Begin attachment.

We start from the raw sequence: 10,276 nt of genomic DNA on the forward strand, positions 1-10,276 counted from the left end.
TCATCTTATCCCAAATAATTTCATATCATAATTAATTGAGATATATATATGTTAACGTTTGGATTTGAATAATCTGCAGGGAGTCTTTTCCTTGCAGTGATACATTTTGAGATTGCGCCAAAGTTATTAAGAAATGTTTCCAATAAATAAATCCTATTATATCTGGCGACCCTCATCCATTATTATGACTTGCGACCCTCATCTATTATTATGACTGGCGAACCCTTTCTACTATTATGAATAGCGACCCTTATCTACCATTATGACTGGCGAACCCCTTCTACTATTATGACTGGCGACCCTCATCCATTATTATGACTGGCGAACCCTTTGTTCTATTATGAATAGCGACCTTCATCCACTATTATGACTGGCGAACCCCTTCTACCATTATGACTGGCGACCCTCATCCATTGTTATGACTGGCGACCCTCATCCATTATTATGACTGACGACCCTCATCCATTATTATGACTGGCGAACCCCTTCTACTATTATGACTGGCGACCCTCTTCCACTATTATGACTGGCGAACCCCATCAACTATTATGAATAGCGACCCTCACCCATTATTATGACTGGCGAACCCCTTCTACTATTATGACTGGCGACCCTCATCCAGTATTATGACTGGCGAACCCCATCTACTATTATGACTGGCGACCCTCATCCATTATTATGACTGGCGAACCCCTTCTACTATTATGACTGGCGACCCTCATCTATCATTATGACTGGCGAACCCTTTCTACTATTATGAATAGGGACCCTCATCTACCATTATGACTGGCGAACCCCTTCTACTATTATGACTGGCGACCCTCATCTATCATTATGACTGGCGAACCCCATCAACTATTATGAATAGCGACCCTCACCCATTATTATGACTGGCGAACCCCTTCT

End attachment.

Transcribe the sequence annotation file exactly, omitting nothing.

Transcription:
We start from the raw sequence: 10,276 nt of genomic DNA on the forward strand, positions 1-10,276 counted from the left end.
TCATCTTATCCCAAATAATTTCATATCATAATTAATTGAGATATATATATGTTAACGTTTGGATTTGAATAATCTGCAGGGAGTCTTTTCCTTGCAGTGATACATTTTGAGATTGCGCCAAAGTTATTAAGAAATGTTTCCAATAAATAAATCCTATTATATCTGGCGACCCTCATCCATTATTATGACTTGCGACCCTCATCTATTATTATGACTGGCGAACCCTTTCTACTATTATGAATAGCGACCCTTATCTACCATTATGACTGGCGAACCCCTTCTACTATTATGACTGGCGACCCTCATCCATTATTATGACTGGCGAACCCTTTGTTCTATTATGAATAGCGACCTTCATCCACTATTATGACTGGCGAACCCCTTCTACCATTATGACTGGCGACCCTCATCCATTGTTATGACTGGCGACCCTCATCCATTATTATGACTGACGACCCTCATCCATTATTATGACTGGCGAACCCCTTCTACTATTATGACTGGCGACCCTCTTCCACTATTATGACTGGCGAACCCCATCAACTATTATGAATAGCGACCCTCACCCATTATTATGACTGGCGAACCCCTTCTACTATTATGACTGGCGACCCTCATCCAGTATTATGACTGGCGAACCCCATCTACTATTATGACTGGCGACCCTCATCCATTATTATGACTGGCGAACCCCTTCTACTATTATGACTGGCGACCCTCATCTATCATTATGACTGGCGAACCCTTTCTACTATTATGAATAGGGACCCTCATCTACCATTATGACTGGCGAACCCCTTCTACTATTATGACTGGCGACCCTCATCTATCATTATGACTGGCGAACCCCATCAACTATTATGAATAGCGACCCTCACCCATTATTATGACTGGCGAACCCCTTCT